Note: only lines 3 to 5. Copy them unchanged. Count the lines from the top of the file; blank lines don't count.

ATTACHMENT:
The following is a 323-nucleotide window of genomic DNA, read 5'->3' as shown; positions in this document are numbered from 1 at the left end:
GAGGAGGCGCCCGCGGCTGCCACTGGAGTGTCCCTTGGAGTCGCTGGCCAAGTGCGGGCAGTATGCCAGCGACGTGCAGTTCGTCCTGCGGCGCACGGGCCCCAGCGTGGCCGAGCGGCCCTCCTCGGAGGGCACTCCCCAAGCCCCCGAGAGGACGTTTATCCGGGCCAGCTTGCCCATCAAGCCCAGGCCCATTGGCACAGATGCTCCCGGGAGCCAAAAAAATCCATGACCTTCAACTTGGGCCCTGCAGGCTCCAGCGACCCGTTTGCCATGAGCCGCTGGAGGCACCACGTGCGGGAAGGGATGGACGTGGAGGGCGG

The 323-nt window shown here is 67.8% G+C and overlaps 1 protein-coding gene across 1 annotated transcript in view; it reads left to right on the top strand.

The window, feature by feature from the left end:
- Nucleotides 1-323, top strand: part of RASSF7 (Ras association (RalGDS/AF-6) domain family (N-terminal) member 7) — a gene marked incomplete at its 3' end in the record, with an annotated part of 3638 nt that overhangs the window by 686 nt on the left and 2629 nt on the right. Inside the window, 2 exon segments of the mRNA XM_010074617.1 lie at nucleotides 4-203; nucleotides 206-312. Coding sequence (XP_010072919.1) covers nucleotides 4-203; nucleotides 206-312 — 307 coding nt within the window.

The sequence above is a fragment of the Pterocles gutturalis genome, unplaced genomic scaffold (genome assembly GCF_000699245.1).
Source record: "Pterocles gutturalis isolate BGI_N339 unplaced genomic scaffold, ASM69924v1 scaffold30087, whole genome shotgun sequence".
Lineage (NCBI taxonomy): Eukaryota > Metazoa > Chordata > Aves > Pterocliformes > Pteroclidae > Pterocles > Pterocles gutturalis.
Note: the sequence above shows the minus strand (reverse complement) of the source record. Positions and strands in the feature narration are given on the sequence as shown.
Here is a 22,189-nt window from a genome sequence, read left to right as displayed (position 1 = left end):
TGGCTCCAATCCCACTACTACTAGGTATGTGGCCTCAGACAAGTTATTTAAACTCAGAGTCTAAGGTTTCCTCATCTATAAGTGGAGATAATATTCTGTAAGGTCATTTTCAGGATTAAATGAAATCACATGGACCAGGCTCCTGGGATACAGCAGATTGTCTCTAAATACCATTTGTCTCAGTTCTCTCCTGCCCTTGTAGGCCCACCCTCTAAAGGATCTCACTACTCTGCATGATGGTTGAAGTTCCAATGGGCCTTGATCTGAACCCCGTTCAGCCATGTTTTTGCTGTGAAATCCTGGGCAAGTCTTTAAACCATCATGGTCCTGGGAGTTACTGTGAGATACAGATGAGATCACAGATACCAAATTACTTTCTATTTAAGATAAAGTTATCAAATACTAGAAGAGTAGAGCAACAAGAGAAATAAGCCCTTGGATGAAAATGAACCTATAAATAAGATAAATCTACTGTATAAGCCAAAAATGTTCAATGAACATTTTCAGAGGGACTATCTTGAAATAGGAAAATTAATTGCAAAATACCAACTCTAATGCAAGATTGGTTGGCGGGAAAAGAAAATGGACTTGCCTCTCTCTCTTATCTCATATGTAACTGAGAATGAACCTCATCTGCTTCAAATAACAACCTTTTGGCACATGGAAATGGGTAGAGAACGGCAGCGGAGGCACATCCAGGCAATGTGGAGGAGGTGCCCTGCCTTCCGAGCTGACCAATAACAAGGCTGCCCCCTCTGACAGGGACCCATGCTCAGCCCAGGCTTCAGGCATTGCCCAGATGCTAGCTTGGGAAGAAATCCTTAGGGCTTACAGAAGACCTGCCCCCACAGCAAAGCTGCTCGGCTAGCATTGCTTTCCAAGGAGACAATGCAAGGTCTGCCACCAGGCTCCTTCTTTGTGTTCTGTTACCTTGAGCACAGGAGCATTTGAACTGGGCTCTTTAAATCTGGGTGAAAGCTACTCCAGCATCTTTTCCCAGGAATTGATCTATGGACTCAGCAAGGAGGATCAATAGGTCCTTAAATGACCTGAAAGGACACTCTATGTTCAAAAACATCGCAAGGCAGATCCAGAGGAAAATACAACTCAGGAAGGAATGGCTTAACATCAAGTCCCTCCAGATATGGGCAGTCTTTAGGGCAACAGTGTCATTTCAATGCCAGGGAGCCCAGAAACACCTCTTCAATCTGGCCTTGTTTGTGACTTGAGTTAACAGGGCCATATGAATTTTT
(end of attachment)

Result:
The 323-nt window shown here is 67.8% G+C and overlaps 1 protein-coding gene across 1 annotated transcript in view; it reads left to right on the top strand.

The window, feature by feature from the left end:
- Nucleotides 1-323, top strand: part of RASSF7 (Ras association (RalGDS/AF-6) domain family (N-terminal) member 7) — a gene marked incomplete at its 3' end in the record, with an annotated part of 3638 nt that overhangs the window by 686 nt on the left and 2629 nt on the right. Inside the window, 2 exon segments of the mRNA XM_010074617.1 lie at nucleotides 4-203; nucleotides 206-312. Coding sequence (XP_010072919.1) covers nucleotides 4-203; nucleotides 206-312 — 307 coding nt within the window.